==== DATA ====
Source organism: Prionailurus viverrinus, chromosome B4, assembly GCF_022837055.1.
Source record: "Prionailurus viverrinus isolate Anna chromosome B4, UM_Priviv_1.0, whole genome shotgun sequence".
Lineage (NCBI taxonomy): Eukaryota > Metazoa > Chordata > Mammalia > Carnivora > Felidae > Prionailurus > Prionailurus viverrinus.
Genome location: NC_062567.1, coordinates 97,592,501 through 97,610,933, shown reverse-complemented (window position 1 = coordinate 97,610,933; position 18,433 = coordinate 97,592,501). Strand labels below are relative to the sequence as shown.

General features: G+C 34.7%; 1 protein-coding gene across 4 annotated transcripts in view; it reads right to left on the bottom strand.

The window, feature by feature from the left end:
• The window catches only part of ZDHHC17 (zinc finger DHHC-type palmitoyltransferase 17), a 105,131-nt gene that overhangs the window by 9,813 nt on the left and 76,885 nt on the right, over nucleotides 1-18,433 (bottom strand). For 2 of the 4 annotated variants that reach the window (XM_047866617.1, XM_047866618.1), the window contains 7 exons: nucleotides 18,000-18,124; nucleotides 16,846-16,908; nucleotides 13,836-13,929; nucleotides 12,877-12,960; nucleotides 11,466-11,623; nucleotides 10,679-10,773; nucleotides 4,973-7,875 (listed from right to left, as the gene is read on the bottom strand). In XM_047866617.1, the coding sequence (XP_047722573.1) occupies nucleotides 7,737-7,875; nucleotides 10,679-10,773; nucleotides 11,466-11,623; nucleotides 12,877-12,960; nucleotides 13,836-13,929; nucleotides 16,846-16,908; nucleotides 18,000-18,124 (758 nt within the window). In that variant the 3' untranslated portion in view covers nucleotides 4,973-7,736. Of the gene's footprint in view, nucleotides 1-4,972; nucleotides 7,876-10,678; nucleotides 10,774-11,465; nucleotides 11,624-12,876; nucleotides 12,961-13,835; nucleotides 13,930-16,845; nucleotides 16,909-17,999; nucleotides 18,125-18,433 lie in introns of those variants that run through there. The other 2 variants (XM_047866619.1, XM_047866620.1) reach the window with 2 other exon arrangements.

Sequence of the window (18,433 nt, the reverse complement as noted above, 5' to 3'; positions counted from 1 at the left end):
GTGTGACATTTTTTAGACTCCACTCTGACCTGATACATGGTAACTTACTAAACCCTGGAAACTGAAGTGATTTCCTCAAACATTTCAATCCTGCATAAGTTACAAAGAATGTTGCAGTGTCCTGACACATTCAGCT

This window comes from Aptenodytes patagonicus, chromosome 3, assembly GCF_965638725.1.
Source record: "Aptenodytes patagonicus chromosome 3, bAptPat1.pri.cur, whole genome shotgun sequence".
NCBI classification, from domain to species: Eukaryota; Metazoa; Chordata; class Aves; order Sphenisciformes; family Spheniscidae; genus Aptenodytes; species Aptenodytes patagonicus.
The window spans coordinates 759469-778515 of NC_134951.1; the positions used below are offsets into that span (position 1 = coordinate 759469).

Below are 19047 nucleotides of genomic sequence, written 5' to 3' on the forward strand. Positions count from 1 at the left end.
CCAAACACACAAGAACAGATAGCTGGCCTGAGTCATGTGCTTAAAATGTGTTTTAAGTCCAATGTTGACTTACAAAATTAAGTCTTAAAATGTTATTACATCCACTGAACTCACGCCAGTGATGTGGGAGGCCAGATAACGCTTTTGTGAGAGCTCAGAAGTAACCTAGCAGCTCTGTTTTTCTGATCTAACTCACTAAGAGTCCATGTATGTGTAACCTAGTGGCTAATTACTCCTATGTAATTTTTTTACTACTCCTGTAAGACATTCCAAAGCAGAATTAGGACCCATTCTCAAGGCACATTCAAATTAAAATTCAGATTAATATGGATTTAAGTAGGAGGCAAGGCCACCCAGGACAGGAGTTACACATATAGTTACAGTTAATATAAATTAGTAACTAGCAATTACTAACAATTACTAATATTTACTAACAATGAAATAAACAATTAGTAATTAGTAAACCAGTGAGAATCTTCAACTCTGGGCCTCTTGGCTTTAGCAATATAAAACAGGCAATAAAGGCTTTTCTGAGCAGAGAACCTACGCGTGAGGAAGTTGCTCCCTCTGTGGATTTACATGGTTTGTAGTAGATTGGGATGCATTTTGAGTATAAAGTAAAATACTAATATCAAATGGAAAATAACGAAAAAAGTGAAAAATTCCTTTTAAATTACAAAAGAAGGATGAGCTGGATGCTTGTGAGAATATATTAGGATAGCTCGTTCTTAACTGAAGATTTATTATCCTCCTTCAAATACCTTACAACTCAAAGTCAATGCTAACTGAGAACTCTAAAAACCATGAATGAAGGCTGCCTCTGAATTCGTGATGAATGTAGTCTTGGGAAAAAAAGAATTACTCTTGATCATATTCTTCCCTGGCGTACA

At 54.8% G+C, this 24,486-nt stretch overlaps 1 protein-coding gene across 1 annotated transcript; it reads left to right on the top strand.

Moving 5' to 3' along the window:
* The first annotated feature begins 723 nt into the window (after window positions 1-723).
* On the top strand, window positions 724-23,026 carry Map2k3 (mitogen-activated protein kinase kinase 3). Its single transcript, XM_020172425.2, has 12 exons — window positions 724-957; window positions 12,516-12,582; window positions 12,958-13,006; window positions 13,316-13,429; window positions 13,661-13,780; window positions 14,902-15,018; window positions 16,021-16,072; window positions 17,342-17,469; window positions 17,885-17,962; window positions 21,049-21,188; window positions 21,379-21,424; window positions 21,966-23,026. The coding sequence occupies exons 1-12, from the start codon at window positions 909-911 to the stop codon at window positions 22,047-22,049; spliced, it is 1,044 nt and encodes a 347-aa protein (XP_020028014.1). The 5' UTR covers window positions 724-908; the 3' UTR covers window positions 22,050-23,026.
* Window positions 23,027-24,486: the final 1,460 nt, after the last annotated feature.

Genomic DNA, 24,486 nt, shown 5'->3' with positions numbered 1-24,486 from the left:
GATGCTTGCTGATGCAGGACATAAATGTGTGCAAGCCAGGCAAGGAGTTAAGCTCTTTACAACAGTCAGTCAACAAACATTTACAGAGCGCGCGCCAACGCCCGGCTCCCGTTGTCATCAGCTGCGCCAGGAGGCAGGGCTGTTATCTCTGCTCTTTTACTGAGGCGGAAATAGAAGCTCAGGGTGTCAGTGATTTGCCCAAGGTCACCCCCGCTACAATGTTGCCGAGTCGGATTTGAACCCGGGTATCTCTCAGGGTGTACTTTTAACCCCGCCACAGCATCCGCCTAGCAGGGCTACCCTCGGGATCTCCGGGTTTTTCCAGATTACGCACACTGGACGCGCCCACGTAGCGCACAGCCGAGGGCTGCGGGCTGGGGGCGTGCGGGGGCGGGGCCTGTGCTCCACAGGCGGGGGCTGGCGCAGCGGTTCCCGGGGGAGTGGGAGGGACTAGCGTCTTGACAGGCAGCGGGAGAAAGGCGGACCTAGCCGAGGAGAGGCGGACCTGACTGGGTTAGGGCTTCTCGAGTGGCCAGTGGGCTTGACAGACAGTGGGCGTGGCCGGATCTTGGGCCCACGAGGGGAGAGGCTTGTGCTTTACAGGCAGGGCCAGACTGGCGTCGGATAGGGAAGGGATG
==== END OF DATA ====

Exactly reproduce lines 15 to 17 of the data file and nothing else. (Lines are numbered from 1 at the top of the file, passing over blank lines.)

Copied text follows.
CCAAACACACAAGAACAGATAGCTGGCCTGAGTCATGTGCTTAAAATGTGTTTTAAGTCCAATGTTGACTTACAAAATTAAGTCTTAAAATGTTATTACATCCACTGAACTCACGCCAGTGATGTGGGAGGCCAGATAACGCTTTTGTGAGAGCTCAGAAGTAACCTAGCAGCTCTGTTTTTCTGATCTAACTCACTAAGAGTCCATGTATGTGTAACCTAGTGGCTAATTACTCCTATGTAATTTTTTTACTACTCCTGTAAGACATTCCAAAGCAGAATTAGGACCCATTCTCAAGGCACATTCAAATTAAAATTCAGATTAATATGGATTTAAGTAGGAGGCAAGGCCACCCAGGACAGGAGTTACACATATAGTTACAGTTAATATAAATTAGTAACTAGCAATTACTAACAATTACTAATATTTACTAACAATGAAATAAACAATTAGTAATTAGTAAACCAGTGAGAATCTTCAACTCTGGGCCTCTTGGCTTTAGCAATATAAAACAGGCAATAAAGGCTTTTCTGAGCAGAGAACCTACGCGTGAGGAAGTTGCTCCCTCTGTGGATTTACATGGTTTGTAGTAGATTGGGATGCATTTTGAGTATAAAGTAAAATACTAATATCAAATGGAAAATAACGAAAAAAGTGAAAAATTCCTTTTAAATTACAAAAGAAGGATGAGCTGGATGCTTGTGAGAATATATTAGGATAGCTCGTTCTTAACTGAAGATTTATTATCCTCCTTCAAATACCTTACAACTCAAAGTCAATGCTAACTGAGAACTCTAAAAACCATGAATGAAGGCTGCCTCTGAATTCGTGATGAATGTAGTCTTGGGAAAAAAAGAATTACTCTTGATCATATTCTTCCCTGGCGTACA

At 54.8% G+C, this 24,486-nt stretch overlaps 1 protein-coding gene across 1 annotated transcript; it reads left to right on the top strand.

Moving 5' to 3' along the window: